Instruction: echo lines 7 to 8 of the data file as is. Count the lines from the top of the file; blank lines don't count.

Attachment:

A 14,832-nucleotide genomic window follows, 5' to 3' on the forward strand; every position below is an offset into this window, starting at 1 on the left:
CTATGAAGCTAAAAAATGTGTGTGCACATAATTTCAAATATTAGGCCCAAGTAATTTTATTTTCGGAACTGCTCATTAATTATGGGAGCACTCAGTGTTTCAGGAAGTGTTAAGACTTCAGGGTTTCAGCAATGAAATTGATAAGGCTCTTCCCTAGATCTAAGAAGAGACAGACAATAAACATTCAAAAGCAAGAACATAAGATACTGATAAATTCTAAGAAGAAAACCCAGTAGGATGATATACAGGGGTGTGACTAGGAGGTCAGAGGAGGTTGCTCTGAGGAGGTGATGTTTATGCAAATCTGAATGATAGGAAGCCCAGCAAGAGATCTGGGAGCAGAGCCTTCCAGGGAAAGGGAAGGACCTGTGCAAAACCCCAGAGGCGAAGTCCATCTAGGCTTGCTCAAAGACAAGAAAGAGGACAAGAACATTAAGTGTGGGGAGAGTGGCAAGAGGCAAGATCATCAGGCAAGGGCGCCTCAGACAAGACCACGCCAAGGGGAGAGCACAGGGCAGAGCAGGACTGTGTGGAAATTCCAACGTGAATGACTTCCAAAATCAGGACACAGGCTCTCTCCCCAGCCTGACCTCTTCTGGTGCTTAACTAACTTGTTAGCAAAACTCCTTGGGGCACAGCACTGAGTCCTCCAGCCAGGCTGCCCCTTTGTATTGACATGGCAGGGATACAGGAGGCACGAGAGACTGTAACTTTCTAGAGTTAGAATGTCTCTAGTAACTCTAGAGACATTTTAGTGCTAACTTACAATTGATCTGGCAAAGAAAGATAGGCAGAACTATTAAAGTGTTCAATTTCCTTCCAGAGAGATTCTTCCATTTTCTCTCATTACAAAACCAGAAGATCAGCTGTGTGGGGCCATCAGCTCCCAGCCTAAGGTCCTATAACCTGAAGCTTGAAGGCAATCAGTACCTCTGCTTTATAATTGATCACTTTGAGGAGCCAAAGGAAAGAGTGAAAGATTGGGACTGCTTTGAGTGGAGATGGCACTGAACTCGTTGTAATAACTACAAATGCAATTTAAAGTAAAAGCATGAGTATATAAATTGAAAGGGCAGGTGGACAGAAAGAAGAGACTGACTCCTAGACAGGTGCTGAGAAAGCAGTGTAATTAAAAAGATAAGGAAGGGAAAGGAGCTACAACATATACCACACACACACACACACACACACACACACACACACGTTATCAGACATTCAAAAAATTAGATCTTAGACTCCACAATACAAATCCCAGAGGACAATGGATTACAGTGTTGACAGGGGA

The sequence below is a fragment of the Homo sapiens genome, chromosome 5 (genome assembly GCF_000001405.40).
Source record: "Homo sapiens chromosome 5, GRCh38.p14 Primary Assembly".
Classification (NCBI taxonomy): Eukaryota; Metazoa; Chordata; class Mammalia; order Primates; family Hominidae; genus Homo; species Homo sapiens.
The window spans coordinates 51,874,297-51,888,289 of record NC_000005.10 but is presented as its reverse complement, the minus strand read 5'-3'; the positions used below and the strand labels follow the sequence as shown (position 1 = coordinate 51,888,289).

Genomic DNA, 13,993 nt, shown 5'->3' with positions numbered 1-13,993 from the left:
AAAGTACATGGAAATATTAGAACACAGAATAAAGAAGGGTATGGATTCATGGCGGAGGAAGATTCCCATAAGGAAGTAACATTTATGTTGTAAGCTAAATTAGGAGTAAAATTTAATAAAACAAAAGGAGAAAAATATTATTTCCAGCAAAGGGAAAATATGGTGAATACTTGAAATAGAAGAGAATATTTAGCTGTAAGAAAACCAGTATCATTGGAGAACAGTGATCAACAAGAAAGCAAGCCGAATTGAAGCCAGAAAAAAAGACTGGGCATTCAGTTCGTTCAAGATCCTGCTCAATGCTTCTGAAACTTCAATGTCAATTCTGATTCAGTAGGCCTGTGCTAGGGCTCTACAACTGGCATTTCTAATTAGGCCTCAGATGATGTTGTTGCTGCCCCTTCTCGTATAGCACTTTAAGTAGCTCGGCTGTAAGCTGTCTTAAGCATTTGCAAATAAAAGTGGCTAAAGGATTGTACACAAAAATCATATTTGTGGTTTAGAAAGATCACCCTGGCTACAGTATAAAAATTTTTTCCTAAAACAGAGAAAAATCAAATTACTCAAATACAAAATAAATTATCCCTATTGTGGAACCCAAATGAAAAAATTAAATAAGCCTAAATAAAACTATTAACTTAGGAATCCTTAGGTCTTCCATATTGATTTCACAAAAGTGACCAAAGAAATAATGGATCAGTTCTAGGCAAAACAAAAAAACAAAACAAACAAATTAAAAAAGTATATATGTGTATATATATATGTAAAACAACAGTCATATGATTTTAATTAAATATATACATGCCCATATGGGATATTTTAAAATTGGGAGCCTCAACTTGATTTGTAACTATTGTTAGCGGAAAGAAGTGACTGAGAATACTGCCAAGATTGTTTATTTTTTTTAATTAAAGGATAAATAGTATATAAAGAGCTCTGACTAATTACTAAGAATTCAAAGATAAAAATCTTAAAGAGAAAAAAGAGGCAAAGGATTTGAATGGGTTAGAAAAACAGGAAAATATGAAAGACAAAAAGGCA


Genomic DNA, 13,993 nt, shown 5'->3' with positions numbered 1-13,993 from the left:
AAAGTACATGGAAATATTAGAACACAGAATAAAGAAGGGTATGGATTCATGGCGGAGGAAGATTCCCATAAGGAAGTAACATTTATGTTGTAAGCTAAATTAGGAGTAAAATTTAATAAAACAAAAGGAGAAAAATATTATTTCCAGCAAAGGGAAAATATGGTGAATACTTGAAATAGAAGAGAATATTTAGCTGTAAGAAAACCAGTATCATTGGAGAACAGTGATCAACAAGAAAGCAAGCCGAATTGAAGCCAGAAAAAAAGACTGGGCATTCAGTTCGTTCAAGATCCTGCTCAATGCTTCTGAAACTTCAATGTCAATTCTGATTCAGTAGGCCTGTGCTAGGGCTCTACAACTGGCATTTCTAATTAGGCCTCAGATGATGTTGTTGCTGCCCCTTCTCGTATAGCACTTTAAGTAGCTCGGCTGTAAGCTGTCTTAAGCATTTGCAAATAAAAGTGGCTAAAGGATTGTACACAAAAATCATATTTGTGGTTTAGAAAGATCACCCTGGCTACAGTATAAAAATTTTTTCCTAAAACAGAGAAAAATCAAATTACTCAAATACAAAATAAATTATCCCTATTGTGGAACCCAAATGAAAAAATTAAATAAGCCTAAATAAAACTATTAACTTAGGAATCCTTAGGTCTTCCATATTGATTTCACAAAAGTGACCAAAGAAATAATGGATCAGTTCTAGGCAAAACAAAAAAACAAAACAAACAAATTAAAAAAGTATATATGTGTATATATATATGTAAAACAACAGTCATATGATTTTAATTAAATATATACATGCCCATATGGGATATTTTAAAATTGGGAGCCTCAACTTGATTTGTAACTATTGTTAGCGGAAAGAAGTGACTGAGAATACTGCCAAGATTGTTTATTTTTTTTAATTAAAGGATAAATAGTATATAAAGAGCTCTGACTAATTACTAAGAATTCAAAGATAAAAATCTTAAAGAGAAAAAAGAGGCAAAGGATTTGAATGGGTTAGAAAAACAGGAAAATATGAAAGACAAAAAGGCA